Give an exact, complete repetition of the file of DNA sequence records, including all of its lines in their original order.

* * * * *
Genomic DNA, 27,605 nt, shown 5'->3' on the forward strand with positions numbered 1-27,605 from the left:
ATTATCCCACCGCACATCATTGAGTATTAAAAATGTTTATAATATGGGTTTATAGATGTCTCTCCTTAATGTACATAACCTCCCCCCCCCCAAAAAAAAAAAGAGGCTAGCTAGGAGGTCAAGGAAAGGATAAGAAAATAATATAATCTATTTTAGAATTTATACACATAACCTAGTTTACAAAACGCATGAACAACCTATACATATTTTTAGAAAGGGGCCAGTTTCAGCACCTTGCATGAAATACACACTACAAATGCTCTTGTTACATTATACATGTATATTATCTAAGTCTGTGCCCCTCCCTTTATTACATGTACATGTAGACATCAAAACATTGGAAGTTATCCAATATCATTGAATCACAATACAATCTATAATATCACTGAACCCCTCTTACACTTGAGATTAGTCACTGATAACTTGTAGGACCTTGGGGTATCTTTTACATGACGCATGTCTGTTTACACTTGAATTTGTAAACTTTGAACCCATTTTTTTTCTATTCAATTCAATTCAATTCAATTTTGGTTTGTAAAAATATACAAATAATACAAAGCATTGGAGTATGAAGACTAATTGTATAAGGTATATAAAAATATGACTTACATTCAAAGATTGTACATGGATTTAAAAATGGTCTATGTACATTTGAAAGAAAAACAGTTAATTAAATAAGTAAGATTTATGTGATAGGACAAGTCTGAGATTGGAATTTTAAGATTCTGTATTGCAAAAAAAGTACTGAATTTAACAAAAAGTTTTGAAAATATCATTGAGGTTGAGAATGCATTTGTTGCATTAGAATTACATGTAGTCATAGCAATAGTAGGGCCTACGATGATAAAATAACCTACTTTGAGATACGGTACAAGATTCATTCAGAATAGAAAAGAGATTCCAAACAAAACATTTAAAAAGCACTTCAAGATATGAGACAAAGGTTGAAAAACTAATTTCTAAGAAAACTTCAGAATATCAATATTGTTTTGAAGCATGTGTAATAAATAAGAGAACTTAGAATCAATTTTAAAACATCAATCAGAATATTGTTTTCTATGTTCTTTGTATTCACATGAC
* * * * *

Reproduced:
Genomic DNA, 27,605 nt, shown 5'->3' on the forward strand with positions numbered 1-27,605 from the left:
ATTATCCCACCGCACATCATTGAGTATTAAAAATGTTTATAATATGGGTTTATAGATGTCTCTCCTTAATGTACATAACCTCCCCCCCCCCAAAAAAAAAAAGAGGCTAGCTAGGAGGTCAAGGAAAGGATAAGAAAATAATATAATCTATTTTAGAATTTATACACATAACCTAGTTTACAAAACGCATGAACAACCTATACATATTTTTAGAAAGGGGCCAGTTTCAGCACCTTGCATGAAATACACACTACAAATGCTCTTGTTACATTATACATGTATATTATCTAAGTCTGTGCCCCTCCCTTTATTACATGTACATGTAGACATCAAAACATTGGAAGTTATCCAATATCATTGAATCACAATACAATCTATAATATCACTGAACCCCTCTTACACTTGAGATTAGTCACTGATAACTTGTAGGACCTTGGGGTATCTTTTACATGACGCATGTCTGTTTACACTTGAATTTGTAAACTTTGAACCCATTTTTTTTCTATTCAATTCAATTCAATTCAATTTTGGTTTGTAAAAATATACAAATAATACAAAGCATTGGAGTATGAAGACTAATTGTATAAGGTATATAAAAATATGACTTACATTCAAAGATTGTACATGGATTTAAAAATGGTCTATGTACATTTGAAAGAAAAACAGTTAATTAAATAAGTAAGATTTATGTGATAGGACAAGTCTGAGATTGGAATTTTAAGATTCTGTATTGCAAAAAAAGTACTGAATTTAACAAAAAGTTTTGAAAATATCATTGAGGTTGAGAATGCATTTGTTGCATTAGAATTACATGTAGTCATAGCAATAGTAGGGCCTACGATGATAAAATAACCTACTTTGAGATACGGTACAAGATTCATTCAGAATAGAAAAGAGATTCCAAACAAAACATTTAAAAAGCACTTCAAGATATGAGACAAAGGTTGAAAAACTAATTTCTAAGAAAACTTCAGAATATCAATATTGTTTTGAAGCATGTGTAATAAATAAGAGAACTTAGAATCAATTTTAAAACATCAATCAGAATATTGTTTTCTATGTTCTTTGTATTCACATGAC